"When I tell people I ran across Africa, they awkwardly change the conversation. It’s as if they think, 'she must have said the wrong word there, no one runs across Africa!'"
About five years ago, I embarked on a journey that changed my life – but little did I know what I was getting myself into at the time. I was living in England and working as an inspector at the RSPCA. Every few weeks I’d visit my local wildlife centre, and help out where I could. The wildlife centre was run by a mix of volunteers and low-paid staff, and they were all incredibly dedicated to looking after the animals in their care. I decided I wanted to raise some money for the centre, and began looking for ways how.
At the time, Eddie Izzard (a British comedian) had just announced that he was going to run something like 43 marathons in 52 days around the UK. He was an older guy, he wasn’t fit – I think he even said before he started that he’d never done any running whatsoever… I looked at what Eddie Izzard was about to do, and the need for funding at the wildlife centre, and everything started to come together in my head – here’s Eddie Izzard, he hasn’t really done any running, but I do run. So I thought, you know what, I should probably do something like that! Only I didn’t want to run around the UK (dismal – I’m a fairweather person!), so I started looking at other locations. I knew I wanted to run about 1000 miles, preferably somewhere with mild weather and not too much rain.
I came across The Freedom Trail, which is a 2,350km mountain bike trail across South Africa, between Cape Town and Durban. I wrote to the guy that organises it and asked, “has anyone ever run this before? I’m thinking about running it”. He wrote back and said, “yeah, actually, I ran it when I was trying to figure out if I could create the mountain bike trail – so it is possible.” And everything kind of went from there. I went and did the run at the end of 2011, raised some money for the wildlife centre, and went back to work at the RSPCA. And I didn’t have the intention of doing any other kind of run ever again… until I went out to the pub one night and drank a bottle of tequila with my friend!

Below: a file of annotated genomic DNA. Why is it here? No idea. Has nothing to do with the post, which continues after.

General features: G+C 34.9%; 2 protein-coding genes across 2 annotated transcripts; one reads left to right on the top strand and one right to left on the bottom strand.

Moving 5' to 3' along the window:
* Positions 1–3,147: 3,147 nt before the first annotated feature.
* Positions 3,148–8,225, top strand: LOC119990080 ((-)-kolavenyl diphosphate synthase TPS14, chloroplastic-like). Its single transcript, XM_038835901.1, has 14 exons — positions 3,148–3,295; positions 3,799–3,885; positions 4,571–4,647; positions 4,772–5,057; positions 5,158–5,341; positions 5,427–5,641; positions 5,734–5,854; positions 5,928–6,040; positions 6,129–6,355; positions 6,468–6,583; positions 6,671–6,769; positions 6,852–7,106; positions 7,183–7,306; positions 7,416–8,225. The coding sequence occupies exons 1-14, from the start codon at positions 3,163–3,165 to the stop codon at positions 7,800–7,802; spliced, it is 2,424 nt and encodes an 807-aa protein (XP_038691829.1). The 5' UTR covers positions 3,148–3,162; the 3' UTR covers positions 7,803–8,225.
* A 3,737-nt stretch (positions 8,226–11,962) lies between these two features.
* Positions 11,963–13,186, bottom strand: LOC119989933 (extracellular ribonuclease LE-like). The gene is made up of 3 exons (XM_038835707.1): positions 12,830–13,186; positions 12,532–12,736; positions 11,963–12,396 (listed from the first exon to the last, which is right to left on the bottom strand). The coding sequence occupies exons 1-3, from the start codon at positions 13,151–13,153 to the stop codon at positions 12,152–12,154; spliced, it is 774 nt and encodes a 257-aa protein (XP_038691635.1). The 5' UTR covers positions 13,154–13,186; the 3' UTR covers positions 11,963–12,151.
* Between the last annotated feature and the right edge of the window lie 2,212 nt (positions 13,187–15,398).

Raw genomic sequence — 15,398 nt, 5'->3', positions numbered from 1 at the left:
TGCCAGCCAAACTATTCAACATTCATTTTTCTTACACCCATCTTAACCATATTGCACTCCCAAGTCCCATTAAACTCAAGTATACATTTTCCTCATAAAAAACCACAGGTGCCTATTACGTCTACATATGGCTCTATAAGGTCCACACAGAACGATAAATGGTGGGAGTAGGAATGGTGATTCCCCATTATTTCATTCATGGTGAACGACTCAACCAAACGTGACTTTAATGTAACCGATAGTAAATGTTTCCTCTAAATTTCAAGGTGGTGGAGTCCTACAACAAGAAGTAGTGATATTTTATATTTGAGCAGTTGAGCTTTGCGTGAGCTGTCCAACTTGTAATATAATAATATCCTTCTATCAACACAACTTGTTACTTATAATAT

My friend found out that I’d run across South Africa and she said, “I can’t believe I don’t know this! And I can’t believe that the world doesn’t know this! Would you be interested in doing something again, something similar?” Obviously being drunk, I was like “yeah, sure!”. She worked for a charity and wanted me to fundraise again. And that led onto my larger run across the whole length of Africa.
I ran the equivalent of 94 marathons in 89 days. But I was only running for 76 days, because I took 13 ‘rest’ days. Towards the end I was so fed up with running that I just wanted it to be over, so I think I ran 213 kilometres in 3 days…
It was an amazing, exhausting, exhilarating experience. It’s so hard to sum it up in words… but I’ll do my best to describe what it felt like.
For the first two months, everything hurts. Joints, muscles, feet, legs, ankles, toes, hips, back, skin, etc. Every morning I would go through a physical checklist before I could even contemplate getting out of my sleeping bag. First I’d wiggle my toes, if they moved I would think ‘great, they are still working’, next I’d move up to my knees and then my hips and back. This was a pretty slow process and every day I was surprised when everything still worked! Sometimes I would have to slowly increase the range of movement in each joint, as they began the day so stiff. After running for two months I think my body started to understand what I was asking of it and the stiffness and pain reduced.